Put Customers First and Profits Will Follow


RESEARCH TRIANGLE PARK, N.C. (TheStreet) -- Saying "customers first, profits last" doesn't mean profits are last on the list of things to think about -- that would be bad business -- but that when you put customers first, your profits endure.

The customer is the reason we are in business. If your customers are happy, you get more business from them directly and through referrals, recommendations and testimonials.

Making customers happy does not mean saying yes to everything they ask for. It means treating them with respect, putting them ahead of less consequential tasks and -- when necessary -- sacrificing your time and convenience to meet their schedules, respond to emergencies and clean up messes occurring from them not calling you before they take an ill-advised step.

When you have a relationship with clients that is built on respect, trust and the belief you have their best interests at heart, you have the foundation for a long-term, highly profitable and lasting connection. When you put the client first, you may be working some strange hours (when it works for them, for instance). You may even lose money in the short term because of advice you're compelled to give in the customer's best interest. In the long run, however, that honesty, integrity and customer focus will result in more business.

If you look at it from a cost and efficiency side, working with existing clients can result in lower costs while making the next sale. They know you. You know them (hopefully). If you have a solid relationship, you not only have the potential to expand offerings to your customer, but also have the chance to get introductions to people they know, taking you from making a cold call to the beginning of a credible relationship.

Three things to do for customers to grow your business:

  • Make it about them. Think about what can you do to make their jobs and lives easier.
  • Understand what your customer knows and does not know about your capabilities, products, etc. Familiarity often brings with it myopia -- the thought that "you can only do for me what you are already doing."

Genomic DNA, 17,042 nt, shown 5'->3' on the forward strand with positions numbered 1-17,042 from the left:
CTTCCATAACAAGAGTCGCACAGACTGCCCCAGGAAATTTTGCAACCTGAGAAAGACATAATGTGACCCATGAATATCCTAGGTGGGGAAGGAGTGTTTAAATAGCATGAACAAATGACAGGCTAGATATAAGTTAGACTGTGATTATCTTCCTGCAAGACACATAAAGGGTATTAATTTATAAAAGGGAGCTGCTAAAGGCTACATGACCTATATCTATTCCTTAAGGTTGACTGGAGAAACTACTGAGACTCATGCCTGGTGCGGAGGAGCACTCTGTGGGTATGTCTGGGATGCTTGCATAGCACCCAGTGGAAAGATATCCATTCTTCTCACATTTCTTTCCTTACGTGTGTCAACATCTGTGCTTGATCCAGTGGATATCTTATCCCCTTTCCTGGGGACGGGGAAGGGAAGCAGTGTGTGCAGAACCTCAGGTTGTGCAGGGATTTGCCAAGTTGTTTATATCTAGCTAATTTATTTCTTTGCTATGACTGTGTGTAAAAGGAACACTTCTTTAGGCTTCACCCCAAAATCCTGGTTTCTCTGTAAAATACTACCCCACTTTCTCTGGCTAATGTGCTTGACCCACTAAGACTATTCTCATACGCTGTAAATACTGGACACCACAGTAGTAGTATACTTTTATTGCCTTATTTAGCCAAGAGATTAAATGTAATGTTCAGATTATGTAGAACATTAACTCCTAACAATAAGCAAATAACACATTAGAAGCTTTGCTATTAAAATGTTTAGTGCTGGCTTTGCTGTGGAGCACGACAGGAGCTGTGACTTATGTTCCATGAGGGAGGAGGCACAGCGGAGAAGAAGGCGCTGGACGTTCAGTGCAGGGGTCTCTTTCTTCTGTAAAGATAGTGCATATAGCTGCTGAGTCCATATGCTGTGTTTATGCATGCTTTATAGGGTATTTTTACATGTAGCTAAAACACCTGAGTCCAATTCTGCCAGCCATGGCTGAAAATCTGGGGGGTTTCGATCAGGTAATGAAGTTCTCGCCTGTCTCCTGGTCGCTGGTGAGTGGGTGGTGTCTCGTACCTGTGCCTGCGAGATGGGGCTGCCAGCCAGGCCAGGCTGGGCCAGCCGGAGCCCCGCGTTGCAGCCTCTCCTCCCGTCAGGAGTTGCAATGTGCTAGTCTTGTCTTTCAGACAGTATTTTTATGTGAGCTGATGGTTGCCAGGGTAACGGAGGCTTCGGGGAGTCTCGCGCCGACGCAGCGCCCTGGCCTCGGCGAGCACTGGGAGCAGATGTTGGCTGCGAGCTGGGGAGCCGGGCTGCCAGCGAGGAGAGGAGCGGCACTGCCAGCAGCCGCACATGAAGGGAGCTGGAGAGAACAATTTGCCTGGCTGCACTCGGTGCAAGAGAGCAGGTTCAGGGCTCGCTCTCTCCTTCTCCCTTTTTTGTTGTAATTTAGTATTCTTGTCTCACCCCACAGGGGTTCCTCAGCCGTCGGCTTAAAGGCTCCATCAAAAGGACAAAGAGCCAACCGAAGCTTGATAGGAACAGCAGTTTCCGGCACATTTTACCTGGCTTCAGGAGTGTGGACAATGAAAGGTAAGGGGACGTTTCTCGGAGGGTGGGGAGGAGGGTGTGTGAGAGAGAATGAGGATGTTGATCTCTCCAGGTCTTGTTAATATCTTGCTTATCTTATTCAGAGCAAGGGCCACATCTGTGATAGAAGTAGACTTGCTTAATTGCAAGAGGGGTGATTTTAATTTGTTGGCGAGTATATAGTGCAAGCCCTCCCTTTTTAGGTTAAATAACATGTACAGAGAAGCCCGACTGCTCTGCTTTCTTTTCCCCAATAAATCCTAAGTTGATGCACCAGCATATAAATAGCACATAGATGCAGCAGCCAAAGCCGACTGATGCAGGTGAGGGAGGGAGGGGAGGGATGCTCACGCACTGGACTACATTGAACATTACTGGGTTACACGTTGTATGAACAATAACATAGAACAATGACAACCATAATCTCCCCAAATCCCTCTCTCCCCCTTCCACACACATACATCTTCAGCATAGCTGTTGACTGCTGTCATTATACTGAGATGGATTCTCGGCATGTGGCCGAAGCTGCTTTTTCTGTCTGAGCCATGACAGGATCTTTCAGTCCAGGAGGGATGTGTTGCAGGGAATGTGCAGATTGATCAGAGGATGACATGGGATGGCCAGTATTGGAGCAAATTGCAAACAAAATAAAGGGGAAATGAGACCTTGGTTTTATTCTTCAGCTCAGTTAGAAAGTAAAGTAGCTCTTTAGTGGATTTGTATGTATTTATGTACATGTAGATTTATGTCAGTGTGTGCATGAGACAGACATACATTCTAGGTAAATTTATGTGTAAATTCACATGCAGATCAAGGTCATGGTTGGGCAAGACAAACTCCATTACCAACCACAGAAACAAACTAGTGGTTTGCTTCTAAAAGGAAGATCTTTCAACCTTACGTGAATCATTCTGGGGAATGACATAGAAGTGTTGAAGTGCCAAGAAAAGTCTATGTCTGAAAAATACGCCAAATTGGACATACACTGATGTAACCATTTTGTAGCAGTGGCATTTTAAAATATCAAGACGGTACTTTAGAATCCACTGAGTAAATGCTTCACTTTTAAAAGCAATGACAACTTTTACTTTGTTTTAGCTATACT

• Understand that asking for the sale is expected and required ... but not until you have at least the foundation for a relationship tended.

To take these points (and your relationships) to the next level, make sure your team has a well developed understanding of the key skills: timing, process and communication.

Before you start talking about your agenda, be sure the timing is good for them. Think about the call you get when you are absolutely pushed to your maximum, when the caller talks and talks and all you can think is, "I don't have time for this!" Don't be the caller who becomes an obstacle instead of a welcome interruption.

Too many relationships are ruined by asking for a sale too soon, too late or not at all. Fail to make a connection or understand what is going on with your customer and you become another obstacle to their day, not a tool in their success.

Be willing to invest time before you ever see the customer in person, send an email or make a call. Know as much as you can about the client's situation, history with your organization and industry before you originate a contact -- but do not assume you know what is going on with your customer. You have context for your conversation, not the customer's perspective and concerns. Think of your meeting preparation as if you have the Cliff Notes of a good book: You have big-picture context, plot, storyline and the characters, but to get the entire story, you have to read the full book -- talk to the customer.

Your customers are the reason you are in business; never forget it ... or them.

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